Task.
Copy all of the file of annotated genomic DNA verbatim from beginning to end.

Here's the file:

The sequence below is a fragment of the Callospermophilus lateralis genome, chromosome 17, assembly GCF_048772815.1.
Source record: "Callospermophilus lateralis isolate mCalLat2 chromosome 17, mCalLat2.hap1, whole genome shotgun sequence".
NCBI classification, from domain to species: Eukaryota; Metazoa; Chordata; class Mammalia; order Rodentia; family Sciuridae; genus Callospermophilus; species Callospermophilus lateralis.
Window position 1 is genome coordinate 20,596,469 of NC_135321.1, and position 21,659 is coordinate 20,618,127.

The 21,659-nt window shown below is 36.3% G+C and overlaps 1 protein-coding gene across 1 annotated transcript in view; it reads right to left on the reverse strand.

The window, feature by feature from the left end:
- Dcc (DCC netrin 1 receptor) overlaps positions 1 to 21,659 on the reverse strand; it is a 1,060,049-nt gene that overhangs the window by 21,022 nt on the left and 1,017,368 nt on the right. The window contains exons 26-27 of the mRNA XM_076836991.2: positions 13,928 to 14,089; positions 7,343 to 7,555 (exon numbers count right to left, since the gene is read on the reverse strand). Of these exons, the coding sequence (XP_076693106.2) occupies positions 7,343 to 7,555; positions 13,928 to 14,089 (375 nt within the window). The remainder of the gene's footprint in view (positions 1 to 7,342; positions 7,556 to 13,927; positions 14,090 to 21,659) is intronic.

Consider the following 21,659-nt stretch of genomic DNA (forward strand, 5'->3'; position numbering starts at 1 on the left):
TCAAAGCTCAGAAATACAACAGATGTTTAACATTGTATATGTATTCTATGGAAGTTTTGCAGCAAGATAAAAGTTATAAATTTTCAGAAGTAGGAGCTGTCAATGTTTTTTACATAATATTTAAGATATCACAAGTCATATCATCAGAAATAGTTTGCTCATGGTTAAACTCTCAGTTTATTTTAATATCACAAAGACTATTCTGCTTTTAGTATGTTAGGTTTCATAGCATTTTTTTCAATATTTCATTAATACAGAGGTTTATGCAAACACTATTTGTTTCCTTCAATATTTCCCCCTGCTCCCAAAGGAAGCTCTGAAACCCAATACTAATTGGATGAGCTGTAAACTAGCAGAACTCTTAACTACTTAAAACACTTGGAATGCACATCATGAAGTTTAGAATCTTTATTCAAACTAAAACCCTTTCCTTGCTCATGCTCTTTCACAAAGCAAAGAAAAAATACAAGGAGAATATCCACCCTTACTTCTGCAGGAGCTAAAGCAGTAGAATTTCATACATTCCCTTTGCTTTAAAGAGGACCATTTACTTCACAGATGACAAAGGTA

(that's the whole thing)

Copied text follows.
The sequence below is a fragment of the Callospermophilus lateralis genome, chromosome 17, assembly GCF_048772815.1.
Source record: "Callospermophilus lateralis isolate mCalLat2 chromosome 17, mCalLat2.hap1, whole genome shotgun sequence".
NCBI classification, from domain to species: Eukaryota; Metazoa; Chordata; class Mammalia; order Rodentia; family Sciuridae; genus Callospermophilus; species Callospermophilus lateralis.
Window position 1 is genome coordinate 20,596,469 of NC_135321.1, and position 21,659 is coordinate 20,618,127.

The 21,659-nt window shown below is 36.3% G+C and overlaps 1 protein-coding gene across 1 annotated transcript in view; it reads right to left on the reverse strand.

The window, feature by feature from the left end:
- Dcc (DCC netrin 1 receptor) overlaps positions 1 to 21,659 on the reverse strand; it is a 1,060,049-nt gene that overhangs the window by 21,022 nt on the left and 1,017,368 nt on the right. The window contains exons 26-27 of the mRNA XM_076836991.2: positions 13,928 to 14,089; positions 7,343 to 7,555 (exon numbers count right to left, since the gene is read on the reverse strand). Of these exons, the coding sequence (XP_076693106.2) occupies positions 7,343 to 7,555; positions 13,928 to 14,089 (375 nt within the window). The remainder of the gene's footprint in view (positions 1 to 7,342; positions 7,556 to 13,927; positions 14,090 to 21,659) is intronic.

Consider the following 21,659-nt stretch of genomic DNA (forward strand, 5'->3'; position numbering starts at 1 on the left):
TCAAAGCTCAGAAATACAACAGATGTTTAACATTGTATATGTATTCTATGGAAGTTTTGCAGCAAGATAAAAGTTATAAATTTTCAGAAGTAGGAGCTGTCAATGTTTTTTACATAATATTTAAGATATCACAAGTCATATCATCAGAAATAGTTTGCTCATGGTTAAACTCTCAGTTTATTTTAATATCACAAAGACTATTCTGCTTTTAGTATGTTAGGTTTCATAGCATTTTTTTCAATATTTCATTAATACAGAGGTTTATGCAAACACTATTTGTTTCCTTCAATATTTCCCCCTGCTCCCAAAGGAAGCTCTGAAACCCAATACTAATTGGATGAGCTGTAAACTAGCAGAACTCTTAACTACTTAAAACACTTGGAATGCACATCATGAAGTTTAGAATCTTTATTCAAACTAAAACCCTTTCCTTGCTCATGCTCTTTCACAAAGCAAAGAAAAAATACAAGGAGAATATCCACCCTTACTTCTGCAGGAGCTAAAGCAGTAGAATTTCATACATTCCCTTTGCTTTAAAGAGGACCATTTACTTCACAGATGACAAAGGTA